business models

Moving to an "Outcomes" World with Steve Burrill

Podcast brought to you by: BioConference Live's annual Clinical Diagnostics Conference, May 29-31


Steve Burrill, CEO, Burrill and Co Bio and Contact Info

Listen (4:38) Burrill and Buck Conference on Aging

Listen (7:32) Moving to a world in healthcare where we will pay for outcomes

Listen (6:23) Has it not always been about values?

Listen (4:24) Can Pharma create value outside of providing drugs?

Listen (1:08) Thoughts on gene patent case

"This is not your grandfather’s Buick anymore. If you grew up in biotech any time prior to the last five years, you need to reexamine your assumptions about the world of reimbursement." Ron Cohen, CEO, Acorda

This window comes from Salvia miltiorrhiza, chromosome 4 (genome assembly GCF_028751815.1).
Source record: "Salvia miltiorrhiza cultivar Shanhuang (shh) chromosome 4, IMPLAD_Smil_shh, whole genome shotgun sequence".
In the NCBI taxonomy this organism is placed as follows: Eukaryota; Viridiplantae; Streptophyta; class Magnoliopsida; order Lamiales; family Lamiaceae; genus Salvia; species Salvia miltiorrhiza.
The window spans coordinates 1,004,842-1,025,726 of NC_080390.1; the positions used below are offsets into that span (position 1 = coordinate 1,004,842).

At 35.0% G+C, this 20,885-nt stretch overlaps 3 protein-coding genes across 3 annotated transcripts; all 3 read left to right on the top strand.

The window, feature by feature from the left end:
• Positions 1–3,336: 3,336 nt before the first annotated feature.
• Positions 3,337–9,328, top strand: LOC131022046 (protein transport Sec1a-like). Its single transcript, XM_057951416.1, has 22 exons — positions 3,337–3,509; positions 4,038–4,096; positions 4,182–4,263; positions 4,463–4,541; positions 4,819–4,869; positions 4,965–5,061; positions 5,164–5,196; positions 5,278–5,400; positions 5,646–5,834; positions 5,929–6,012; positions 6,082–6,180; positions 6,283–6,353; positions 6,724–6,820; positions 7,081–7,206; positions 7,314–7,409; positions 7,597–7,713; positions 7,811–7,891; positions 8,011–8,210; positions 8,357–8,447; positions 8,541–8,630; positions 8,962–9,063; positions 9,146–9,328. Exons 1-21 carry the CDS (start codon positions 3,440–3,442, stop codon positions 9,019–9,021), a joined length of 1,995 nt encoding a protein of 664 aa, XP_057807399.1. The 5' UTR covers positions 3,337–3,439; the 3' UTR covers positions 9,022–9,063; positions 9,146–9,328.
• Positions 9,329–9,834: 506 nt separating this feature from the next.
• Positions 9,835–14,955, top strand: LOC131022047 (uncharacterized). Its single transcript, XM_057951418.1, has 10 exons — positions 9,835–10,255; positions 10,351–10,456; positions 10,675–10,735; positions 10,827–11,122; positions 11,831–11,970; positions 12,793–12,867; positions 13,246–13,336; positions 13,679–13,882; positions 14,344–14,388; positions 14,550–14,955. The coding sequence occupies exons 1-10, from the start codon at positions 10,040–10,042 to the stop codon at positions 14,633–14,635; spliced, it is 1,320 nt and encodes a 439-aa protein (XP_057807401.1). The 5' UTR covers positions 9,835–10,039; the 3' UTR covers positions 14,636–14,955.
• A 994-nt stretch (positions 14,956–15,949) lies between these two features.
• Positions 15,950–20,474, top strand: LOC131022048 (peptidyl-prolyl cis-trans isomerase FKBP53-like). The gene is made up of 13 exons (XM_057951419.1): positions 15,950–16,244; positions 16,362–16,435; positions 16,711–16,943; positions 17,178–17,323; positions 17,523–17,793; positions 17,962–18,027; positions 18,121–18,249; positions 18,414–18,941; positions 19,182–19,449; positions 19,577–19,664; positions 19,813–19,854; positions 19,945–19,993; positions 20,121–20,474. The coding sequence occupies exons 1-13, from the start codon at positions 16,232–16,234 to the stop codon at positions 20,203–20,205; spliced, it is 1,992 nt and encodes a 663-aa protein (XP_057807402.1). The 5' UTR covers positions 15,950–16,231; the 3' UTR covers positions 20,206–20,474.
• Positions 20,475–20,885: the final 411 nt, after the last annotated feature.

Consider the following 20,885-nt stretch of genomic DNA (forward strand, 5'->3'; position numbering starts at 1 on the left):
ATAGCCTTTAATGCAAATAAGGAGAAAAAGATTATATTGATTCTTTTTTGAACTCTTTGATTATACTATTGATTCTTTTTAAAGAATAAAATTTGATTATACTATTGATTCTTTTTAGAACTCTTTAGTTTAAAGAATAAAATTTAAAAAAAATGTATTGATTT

This quote is taken from the yearly state of the industry book put out by Burrill and Company. CEO, Steve Burrill joins us today to discuss the newly published book this year subtitled, "Capturing Value." Cohen's quote summarizes the message in the book in which Burrill and his team argue persuasively that things in healthcare are not the way they used to be, that we are moving from a "cost-based" to a "value-based" system. Steve discusses this paradigm shift in today's show and explains why we need new assumptions in the world of pharma and biotech.

Early in the interview, Steve previews the first Burrill and Buck Aging Conference coming up May 20-21 in Novato California. The interview ends with Burrill's thoughts on the Myriad gene patent case.

Improving the Playing Field for Biotech Startups: Melinda Richter, Prescience